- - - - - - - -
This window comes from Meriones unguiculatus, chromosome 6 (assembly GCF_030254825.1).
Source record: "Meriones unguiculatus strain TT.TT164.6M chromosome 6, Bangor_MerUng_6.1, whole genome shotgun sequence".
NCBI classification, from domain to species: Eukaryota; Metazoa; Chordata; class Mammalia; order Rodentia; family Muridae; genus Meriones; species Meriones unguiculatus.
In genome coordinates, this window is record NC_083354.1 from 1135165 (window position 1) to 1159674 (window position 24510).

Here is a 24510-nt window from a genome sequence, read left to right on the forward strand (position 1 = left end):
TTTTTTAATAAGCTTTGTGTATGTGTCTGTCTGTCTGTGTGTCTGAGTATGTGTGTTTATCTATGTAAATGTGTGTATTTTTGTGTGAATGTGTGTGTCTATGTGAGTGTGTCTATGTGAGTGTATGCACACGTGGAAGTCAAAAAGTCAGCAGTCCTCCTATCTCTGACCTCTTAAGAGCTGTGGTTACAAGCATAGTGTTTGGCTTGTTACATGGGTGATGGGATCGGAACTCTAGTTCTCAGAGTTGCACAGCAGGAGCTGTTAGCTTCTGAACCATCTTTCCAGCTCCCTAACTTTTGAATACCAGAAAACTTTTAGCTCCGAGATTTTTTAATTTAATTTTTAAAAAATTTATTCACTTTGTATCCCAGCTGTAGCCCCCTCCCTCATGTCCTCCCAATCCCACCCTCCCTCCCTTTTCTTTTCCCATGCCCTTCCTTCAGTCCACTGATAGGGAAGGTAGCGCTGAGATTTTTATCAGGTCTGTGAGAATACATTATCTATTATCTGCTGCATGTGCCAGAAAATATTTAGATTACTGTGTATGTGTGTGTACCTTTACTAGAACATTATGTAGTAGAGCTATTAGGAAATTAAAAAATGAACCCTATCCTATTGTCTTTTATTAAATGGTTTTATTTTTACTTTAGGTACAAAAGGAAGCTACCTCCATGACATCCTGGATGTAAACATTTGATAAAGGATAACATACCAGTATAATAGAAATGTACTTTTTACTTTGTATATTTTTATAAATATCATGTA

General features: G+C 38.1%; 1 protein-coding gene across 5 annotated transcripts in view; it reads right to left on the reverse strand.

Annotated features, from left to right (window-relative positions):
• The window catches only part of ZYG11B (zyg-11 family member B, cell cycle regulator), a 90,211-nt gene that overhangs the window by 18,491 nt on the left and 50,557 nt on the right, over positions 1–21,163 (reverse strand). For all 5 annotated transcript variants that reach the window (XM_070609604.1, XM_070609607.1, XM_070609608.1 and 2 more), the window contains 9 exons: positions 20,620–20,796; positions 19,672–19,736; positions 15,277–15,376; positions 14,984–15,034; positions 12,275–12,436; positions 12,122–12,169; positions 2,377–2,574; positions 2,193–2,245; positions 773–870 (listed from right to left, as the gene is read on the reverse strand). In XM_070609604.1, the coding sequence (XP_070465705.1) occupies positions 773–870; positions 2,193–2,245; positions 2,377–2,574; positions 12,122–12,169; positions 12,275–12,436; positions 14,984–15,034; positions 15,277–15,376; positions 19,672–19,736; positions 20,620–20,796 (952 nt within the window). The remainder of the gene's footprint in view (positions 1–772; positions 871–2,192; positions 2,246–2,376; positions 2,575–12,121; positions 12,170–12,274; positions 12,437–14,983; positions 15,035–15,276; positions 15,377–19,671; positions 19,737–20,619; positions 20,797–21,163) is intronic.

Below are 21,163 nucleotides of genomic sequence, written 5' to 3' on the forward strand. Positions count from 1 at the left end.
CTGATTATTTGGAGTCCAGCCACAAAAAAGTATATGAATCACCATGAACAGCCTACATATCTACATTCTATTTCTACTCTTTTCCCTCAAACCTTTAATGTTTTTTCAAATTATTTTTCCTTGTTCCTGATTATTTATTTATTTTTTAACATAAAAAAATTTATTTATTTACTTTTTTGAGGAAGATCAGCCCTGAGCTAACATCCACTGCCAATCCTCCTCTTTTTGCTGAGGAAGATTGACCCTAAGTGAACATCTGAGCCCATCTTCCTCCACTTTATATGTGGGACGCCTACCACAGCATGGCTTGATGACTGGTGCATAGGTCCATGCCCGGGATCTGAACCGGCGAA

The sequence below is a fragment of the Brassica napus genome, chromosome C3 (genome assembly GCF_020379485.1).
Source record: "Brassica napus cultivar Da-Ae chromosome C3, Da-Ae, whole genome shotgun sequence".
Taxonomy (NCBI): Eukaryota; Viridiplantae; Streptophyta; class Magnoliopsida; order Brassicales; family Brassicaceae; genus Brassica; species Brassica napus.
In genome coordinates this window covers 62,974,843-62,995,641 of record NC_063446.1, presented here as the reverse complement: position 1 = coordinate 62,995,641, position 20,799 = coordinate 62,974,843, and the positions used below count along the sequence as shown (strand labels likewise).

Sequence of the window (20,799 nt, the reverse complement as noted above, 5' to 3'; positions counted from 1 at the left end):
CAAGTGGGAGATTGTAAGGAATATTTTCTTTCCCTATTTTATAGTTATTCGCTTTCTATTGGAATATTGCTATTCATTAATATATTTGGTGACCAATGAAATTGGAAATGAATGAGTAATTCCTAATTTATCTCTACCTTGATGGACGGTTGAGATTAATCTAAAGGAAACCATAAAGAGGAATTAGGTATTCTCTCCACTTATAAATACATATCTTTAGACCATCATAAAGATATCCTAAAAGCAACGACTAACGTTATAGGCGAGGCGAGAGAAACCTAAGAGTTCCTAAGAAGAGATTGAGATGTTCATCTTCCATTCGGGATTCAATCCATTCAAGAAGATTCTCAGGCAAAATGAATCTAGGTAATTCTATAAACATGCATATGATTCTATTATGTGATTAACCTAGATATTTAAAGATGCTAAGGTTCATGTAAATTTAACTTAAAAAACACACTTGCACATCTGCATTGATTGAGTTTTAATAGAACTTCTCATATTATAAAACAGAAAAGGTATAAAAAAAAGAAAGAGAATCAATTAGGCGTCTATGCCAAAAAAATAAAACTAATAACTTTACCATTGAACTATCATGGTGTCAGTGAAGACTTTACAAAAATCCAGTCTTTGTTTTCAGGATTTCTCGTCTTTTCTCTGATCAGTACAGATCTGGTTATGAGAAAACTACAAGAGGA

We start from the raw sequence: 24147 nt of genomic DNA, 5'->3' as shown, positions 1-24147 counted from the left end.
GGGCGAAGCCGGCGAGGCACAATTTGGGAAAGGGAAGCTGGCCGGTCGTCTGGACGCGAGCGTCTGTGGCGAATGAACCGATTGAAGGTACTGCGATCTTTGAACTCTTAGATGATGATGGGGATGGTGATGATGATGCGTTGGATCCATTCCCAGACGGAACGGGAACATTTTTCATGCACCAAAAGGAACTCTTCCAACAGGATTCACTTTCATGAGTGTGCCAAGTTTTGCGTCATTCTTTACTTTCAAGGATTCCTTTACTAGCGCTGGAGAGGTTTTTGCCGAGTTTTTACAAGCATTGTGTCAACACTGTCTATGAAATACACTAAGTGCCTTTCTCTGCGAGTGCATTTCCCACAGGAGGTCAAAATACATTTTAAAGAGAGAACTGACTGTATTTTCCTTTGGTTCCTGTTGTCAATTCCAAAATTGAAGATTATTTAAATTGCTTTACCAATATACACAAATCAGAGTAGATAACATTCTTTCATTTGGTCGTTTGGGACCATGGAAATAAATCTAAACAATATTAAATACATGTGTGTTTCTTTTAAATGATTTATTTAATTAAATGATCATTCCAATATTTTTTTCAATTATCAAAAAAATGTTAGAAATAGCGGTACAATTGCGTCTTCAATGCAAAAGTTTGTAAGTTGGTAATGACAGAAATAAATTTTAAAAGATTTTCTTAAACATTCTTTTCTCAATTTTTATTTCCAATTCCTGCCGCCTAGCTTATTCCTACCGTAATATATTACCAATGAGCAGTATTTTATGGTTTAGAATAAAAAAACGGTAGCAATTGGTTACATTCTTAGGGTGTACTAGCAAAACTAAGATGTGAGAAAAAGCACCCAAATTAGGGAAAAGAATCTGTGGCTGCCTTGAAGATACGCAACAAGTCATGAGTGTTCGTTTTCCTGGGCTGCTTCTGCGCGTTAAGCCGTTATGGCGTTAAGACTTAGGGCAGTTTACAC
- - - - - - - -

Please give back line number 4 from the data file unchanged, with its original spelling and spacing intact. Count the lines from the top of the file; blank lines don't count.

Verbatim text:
In genome coordinates, this window is record NC_083354.1 from 1135165 (window position 1) to 1159674 (window position 24510).